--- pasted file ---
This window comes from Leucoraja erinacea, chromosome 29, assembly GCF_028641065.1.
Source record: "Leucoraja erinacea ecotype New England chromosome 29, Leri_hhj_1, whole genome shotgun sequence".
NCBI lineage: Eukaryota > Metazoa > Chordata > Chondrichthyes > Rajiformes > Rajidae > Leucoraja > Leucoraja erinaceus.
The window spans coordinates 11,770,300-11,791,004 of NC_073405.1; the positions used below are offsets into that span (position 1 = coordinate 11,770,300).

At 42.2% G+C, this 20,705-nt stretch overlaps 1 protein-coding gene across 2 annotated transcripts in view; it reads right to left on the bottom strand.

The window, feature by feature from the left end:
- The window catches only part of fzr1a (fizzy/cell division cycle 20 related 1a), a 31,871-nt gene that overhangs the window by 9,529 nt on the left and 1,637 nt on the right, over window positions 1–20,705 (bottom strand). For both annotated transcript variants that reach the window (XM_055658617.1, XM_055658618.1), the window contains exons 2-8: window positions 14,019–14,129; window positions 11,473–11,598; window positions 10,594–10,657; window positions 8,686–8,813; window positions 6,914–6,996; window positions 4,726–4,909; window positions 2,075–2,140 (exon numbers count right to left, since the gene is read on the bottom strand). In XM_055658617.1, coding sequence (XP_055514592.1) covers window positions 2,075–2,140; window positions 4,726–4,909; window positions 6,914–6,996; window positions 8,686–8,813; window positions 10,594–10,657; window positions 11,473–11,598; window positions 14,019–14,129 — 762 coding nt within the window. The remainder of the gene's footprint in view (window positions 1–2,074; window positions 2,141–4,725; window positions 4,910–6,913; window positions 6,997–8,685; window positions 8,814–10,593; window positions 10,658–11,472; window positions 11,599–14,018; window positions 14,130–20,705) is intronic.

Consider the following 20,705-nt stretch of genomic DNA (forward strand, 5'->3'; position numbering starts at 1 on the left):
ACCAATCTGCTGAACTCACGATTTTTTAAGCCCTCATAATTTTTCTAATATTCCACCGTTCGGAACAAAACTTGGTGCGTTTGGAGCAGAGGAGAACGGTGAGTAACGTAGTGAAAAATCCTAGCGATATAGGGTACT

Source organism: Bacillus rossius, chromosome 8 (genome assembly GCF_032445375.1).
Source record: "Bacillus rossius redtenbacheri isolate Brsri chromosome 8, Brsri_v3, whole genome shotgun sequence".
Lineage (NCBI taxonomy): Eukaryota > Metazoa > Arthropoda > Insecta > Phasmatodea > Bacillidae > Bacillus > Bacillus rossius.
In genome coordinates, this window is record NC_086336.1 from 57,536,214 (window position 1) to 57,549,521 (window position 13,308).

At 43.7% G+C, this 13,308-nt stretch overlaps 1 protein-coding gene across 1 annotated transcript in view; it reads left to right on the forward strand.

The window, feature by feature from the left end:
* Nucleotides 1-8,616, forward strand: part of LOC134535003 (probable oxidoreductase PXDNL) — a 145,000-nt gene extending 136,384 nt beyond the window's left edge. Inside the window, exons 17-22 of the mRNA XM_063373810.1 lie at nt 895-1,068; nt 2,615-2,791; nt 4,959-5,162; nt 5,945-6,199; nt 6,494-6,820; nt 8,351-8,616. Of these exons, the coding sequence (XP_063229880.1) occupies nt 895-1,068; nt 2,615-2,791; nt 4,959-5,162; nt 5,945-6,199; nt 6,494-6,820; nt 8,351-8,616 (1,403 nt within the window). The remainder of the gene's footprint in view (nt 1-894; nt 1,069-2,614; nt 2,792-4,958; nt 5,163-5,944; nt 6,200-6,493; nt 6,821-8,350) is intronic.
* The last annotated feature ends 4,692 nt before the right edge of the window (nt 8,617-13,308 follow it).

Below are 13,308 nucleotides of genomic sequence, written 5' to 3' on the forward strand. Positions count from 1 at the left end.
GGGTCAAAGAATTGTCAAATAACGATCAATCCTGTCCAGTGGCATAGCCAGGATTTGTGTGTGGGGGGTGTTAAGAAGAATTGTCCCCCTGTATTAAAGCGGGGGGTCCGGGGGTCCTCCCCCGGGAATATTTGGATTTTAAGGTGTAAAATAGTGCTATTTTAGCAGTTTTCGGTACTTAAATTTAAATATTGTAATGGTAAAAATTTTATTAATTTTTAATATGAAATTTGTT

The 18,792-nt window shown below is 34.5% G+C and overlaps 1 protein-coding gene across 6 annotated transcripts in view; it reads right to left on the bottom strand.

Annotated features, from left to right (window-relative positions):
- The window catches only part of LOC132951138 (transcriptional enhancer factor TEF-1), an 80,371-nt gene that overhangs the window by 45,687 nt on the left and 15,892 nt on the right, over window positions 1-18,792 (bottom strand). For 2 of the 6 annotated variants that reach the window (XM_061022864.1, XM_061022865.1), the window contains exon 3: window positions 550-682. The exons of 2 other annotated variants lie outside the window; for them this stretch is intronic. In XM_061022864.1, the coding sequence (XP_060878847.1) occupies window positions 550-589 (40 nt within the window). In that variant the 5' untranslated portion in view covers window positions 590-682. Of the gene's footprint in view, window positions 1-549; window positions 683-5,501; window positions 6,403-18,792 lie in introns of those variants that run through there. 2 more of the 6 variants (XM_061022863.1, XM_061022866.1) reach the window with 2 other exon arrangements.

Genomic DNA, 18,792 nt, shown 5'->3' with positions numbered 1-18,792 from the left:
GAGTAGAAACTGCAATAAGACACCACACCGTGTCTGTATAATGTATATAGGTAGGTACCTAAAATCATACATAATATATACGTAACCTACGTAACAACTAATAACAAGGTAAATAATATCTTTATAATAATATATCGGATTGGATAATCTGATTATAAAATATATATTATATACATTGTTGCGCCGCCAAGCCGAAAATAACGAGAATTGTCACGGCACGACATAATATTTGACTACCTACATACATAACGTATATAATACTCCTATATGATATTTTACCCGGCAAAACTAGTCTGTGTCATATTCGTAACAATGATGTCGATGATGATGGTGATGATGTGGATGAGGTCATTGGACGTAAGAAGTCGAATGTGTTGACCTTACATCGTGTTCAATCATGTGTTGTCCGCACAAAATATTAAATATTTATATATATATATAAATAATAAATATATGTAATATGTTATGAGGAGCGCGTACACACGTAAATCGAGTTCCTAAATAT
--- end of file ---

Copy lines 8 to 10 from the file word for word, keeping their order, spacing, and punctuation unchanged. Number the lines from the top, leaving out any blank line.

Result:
Consider the following 20,705-nt stretch of genomic DNA (forward strand, 5'->3'; position numbering starts at 1 on the left):
ACCAATCTGCTGAACTCACGATTTTTTAAGCCCTCATAATTTTTCTAATATTCCACCGTTCGGAACAAAACTTGGTGCGTTTGGAGCAGAGGAGAACGGTGAGTAACGTAGTGAAAAATCCTAGCGATATAGGGTACT

Source organism: Bacillus rossius, chromosome 8 (genome assembly GCF_032445375.1).